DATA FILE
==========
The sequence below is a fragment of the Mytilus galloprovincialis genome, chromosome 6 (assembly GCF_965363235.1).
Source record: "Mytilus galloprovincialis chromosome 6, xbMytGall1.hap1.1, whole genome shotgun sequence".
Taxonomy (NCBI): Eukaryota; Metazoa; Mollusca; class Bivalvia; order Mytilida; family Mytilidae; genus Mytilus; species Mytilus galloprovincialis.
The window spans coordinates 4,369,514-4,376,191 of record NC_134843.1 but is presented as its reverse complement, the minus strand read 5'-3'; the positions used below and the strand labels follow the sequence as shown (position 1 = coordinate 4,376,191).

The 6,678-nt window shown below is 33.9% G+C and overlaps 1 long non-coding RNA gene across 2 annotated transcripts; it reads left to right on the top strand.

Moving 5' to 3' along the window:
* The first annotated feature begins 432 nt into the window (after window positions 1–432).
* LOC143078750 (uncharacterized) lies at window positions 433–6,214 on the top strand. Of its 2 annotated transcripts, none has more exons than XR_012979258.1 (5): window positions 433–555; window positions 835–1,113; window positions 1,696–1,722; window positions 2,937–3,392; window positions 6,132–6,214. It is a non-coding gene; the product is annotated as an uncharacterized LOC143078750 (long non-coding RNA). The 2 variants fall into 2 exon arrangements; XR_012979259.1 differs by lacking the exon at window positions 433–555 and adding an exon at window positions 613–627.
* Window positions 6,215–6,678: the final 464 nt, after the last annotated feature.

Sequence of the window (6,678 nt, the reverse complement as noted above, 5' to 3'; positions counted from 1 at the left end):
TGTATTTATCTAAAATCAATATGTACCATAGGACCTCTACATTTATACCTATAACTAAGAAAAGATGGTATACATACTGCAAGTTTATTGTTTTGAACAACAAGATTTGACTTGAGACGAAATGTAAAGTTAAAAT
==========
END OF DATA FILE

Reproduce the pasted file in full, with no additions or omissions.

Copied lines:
The sequence below is a fragment of the Mytilus galloprovincialis genome, chromosome 6 (assembly GCF_965363235.1).
Source record: "Mytilus galloprovincialis chromosome 6, xbMytGall1.hap1.1, whole genome shotgun sequence".
Taxonomy (NCBI): Eukaryota; Metazoa; Mollusca; class Bivalvia; order Mytilida; family Mytilidae; genus Mytilus; species Mytilus galloprovincialis.
The window spans coordinates 4,369,514-4,376,191 of record NC_134843.1 but is presented as its reverse complement, the minus strand read 5'-3'; the positions used below and the strand labels follow the sequence as shown (position 1 = coordinate 4,376,191).

The 6,678-nt window shown below is 33.9% G+C and overlaps 1 long non-coding RNA gene across 2 annotated transcripts; it reads left to right on the top strand.

Moving 5' to 3' along the window:
* The first annotated feature begins 432 nt into the window (after window positions 1–432).
* LOC143078750 (uncharacterized) lies at window positions 433–6,214 on the top strand. Of its 2 annotated transcripts, none has more exons than XR_012979258.1 (5): window positions 433–555; window positions 835–1,113; window positions 1,696–1,722; window positions 2,937–3,392; window positions 6,132–6,214. It is a non-coding gene; the product is annotated as an uncharacterized LOC143078750 (long non-coding RNA). The 2 variants fall into 2 exon arrangements; XR_012979259.1 differs by lacking the exon at window positions 433–555 and adding an exon at window positions 613–627.
* Window positions 6,215–6,678: the final 464 nt, after the last annotated feature.

Sequence of the window (6,678 nt, the reverse complement as noted above, 5' to 3'; positions counted from 1 at the left end):
TGTATTTATCTAAAATCAATATGTACCATAGGACCTCTACATTTATACCTATAACTAAGAAAAGATGGTATACATACTGCAAGTTTATTGTTTTGAACAACAAGATTTGACTTGAGACGAAATGTAAAGTTAAAAT